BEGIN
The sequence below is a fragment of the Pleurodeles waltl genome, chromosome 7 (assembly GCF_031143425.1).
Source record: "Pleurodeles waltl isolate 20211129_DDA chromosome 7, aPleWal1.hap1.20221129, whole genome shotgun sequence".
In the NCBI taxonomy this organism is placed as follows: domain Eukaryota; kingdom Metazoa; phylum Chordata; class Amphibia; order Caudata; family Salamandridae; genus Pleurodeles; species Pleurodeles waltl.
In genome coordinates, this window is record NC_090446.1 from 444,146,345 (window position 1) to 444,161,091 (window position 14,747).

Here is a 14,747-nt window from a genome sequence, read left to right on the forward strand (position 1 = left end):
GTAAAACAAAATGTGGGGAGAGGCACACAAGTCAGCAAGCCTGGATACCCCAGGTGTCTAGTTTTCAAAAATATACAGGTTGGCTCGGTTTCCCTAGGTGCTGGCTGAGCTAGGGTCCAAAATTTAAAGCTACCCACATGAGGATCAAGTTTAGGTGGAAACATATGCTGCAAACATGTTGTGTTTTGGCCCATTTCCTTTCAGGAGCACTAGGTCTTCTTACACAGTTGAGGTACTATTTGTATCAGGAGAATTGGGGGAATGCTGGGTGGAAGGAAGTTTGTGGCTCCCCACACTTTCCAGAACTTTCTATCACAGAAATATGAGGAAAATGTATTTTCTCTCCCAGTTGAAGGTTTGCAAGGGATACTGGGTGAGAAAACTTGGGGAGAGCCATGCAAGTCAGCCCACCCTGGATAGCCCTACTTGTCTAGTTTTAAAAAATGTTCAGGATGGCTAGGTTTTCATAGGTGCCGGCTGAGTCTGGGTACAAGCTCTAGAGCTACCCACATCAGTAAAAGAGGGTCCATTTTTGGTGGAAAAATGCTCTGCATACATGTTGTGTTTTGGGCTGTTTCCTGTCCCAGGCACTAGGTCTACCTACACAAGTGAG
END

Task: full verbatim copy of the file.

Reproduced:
The sequence below is a fragment of the Pleurodeles waltl genome, chromosome 7 (assembly GCF_031143425.1).
Source record: "Pleurodeles waltl isolate 20211129_DDA chromosome 7, aPleWal1.hap1.20221129, whole genome shotgun sequence".
In the NCBI taxonomy this organism is placed as follows: domain Eukaryota; kingdom Metazoa; phylum Chordata; class Amphibia; order Caudata; family Salamandridae; genus Pleurodeles; species Pleurodeles waltl.
In genome coordinates, this window is record NC_090446.1 from 444,146,345 (window position 1) to 444,161,091 (window position 14,747).

Here is a 14,747-nt window from a genome sequence, read left to right on the forward strand (position 1 = left end):
GTAAAACAAAATGTGGGGAGAGGCACACAAGTCAGCAAGCCTGGATACCCCAGGTGTCTAGTTTTCAAAAATATACAGGTTGGCTCGGTTTCCCTAGGTGCTGGCTGAGCTAGGGTCCAAAATTTAAAGCTACCCACATGAGGATCAAGTTTAGGTGGAAACATATGCTGCAAACATGTTGTGTTTTGGCCCATTTCCTTTCAGGAGCACTAGGTCTTCTTACACAGTTGAGGTACTATTTGTATCAGGAGAATTGGGGGAATGCTGGGTGGAAGGAAGTTTGTGGCTCCCCACACTTTCCAGAACTTTCTATCACAGAAATATGAGGAAAATGTATTTTCTCTCCCAGTTGAAGGTTTGCAAGGGATACTGGGTGAGAAAACTTGGGGAGAGCCATGCAAGTCAGCCCACCCTGGATAGCCCTACTTGTCTAGTTTTAAAAAATGTTCAGGATGGCTAGGTTTTCATAGGTGCCGGCTGAGTCTGGGTACAAGCTCTAGAGCTACCCACATCAGTAAAAGAGGGTCCATTTTTGGTGGAAAAATGCTCTGCATACATGTTGTGTTTTGGGCTGTTTCCTGTCCCAGGCACTAGGTCTACCTACACAAGTGAG